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Landlords may be losing their grip in real estate, but in a matter of time the downturn will reverse itself. We asked our readers if they think 2008 is more of a tenants’ market compared to last year. About one third of you think that the power is in the tenants’ hands now, while the other 67% believe that the market has equaled out more or less. It doesn’t seem that anybody thinks all the bargaining power resides exclusively with landlords. The cooling of real estate prices isn’t the first speed bump and won’t be the last, according to David Goldstein, executive vice president and director of Studley.

“We’re at the beginning of a softening period. As leasing slows and availability rises prices are going to drop. It happened before and will happen again. Demand is slowing a bit. It’s not my first choice, but it’s normal. It’s the natural forces of the real estate cycle.

“As employment weakens, space opens up and supply and demand takes place. It’s not about what landlords can do, it’s a market-driven process. Landlords will have to be more competitive in order to retain existing tenants and attract new tenants.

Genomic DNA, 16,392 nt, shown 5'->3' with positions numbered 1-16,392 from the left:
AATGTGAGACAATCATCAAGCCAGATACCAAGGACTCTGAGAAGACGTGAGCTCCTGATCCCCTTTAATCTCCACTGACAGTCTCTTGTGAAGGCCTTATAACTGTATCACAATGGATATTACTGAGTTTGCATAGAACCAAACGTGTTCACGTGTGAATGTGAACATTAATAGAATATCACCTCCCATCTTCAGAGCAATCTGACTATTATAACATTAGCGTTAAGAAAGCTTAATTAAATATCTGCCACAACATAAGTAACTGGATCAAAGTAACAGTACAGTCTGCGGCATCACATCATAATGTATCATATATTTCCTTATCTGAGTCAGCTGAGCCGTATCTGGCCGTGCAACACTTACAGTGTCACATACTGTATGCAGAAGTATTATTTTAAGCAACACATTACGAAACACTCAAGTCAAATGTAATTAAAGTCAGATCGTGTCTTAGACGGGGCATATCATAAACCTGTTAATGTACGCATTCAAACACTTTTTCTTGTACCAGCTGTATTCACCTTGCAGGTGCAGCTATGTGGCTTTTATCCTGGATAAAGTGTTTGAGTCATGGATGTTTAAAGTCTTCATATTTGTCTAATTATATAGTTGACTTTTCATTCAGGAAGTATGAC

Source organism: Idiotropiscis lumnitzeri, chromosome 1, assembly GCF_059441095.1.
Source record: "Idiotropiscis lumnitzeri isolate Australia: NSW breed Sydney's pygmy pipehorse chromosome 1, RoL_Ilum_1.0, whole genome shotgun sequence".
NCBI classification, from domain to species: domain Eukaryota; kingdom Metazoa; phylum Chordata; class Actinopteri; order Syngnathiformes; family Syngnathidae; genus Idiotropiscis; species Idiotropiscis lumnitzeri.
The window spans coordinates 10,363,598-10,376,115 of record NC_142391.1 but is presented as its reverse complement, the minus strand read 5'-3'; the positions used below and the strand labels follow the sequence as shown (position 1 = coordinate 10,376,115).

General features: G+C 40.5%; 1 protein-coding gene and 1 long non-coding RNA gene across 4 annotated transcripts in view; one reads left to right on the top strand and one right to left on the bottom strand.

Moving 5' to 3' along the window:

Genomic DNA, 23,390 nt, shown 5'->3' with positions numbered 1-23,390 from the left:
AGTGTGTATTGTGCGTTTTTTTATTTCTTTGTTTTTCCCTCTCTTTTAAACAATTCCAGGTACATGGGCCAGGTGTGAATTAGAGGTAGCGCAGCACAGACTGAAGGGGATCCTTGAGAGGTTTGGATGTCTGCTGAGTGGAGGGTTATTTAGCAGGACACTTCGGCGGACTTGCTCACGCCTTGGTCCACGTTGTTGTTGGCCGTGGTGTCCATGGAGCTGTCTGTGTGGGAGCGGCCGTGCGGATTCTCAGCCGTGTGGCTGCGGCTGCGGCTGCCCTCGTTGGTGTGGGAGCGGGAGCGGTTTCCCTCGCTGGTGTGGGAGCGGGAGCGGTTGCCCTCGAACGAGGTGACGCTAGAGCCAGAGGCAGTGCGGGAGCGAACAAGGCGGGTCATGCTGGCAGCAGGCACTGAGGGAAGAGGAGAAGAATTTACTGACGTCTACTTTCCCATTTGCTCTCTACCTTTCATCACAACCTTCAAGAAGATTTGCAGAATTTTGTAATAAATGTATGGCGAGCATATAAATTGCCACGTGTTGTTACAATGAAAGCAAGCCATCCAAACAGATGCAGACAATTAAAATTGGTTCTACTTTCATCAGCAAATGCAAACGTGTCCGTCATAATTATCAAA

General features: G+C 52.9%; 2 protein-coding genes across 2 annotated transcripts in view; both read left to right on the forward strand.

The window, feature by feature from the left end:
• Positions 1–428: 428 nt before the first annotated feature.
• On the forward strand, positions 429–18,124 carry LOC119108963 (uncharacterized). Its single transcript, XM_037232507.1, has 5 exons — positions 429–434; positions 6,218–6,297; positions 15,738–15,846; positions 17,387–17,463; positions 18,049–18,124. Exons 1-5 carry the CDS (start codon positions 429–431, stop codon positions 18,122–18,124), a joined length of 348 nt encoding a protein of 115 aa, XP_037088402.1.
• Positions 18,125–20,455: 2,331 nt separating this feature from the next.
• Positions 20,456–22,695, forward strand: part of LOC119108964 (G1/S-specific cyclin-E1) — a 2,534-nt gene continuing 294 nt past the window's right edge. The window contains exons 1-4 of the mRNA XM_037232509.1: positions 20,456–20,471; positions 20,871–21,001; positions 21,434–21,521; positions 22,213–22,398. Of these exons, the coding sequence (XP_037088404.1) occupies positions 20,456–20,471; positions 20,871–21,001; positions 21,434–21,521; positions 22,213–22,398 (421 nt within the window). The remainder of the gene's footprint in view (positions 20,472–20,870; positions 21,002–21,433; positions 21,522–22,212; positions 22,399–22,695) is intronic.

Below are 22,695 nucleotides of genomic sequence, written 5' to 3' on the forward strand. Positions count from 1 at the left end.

“Many of the significant financial firms are actively rationalizing their portfolios.

“The whisper numbers on taking deals are starting to fade slightly in favor of the tenants.

“You can’t fight the physics of an environment that—in most experts’ opinions – is deteriorating. Fed cuts are trying to stimulate growth, but growth comes naturally.

“The beauty of New York metro real estate is that it’s so diversified. Those who made irrational investments may be up in arms because this is not necessarily what they bargained for. There hasn’t been a lot of irresponsible development, which will help.

“The question on everybody’s mind is: How long will it last? How significant will the event be? When will we start to come out of it?”"We’re just entering the next phase of a cycle. Only when we understand the magnitude will we be able to make some projections about when we might start to come out of it.”

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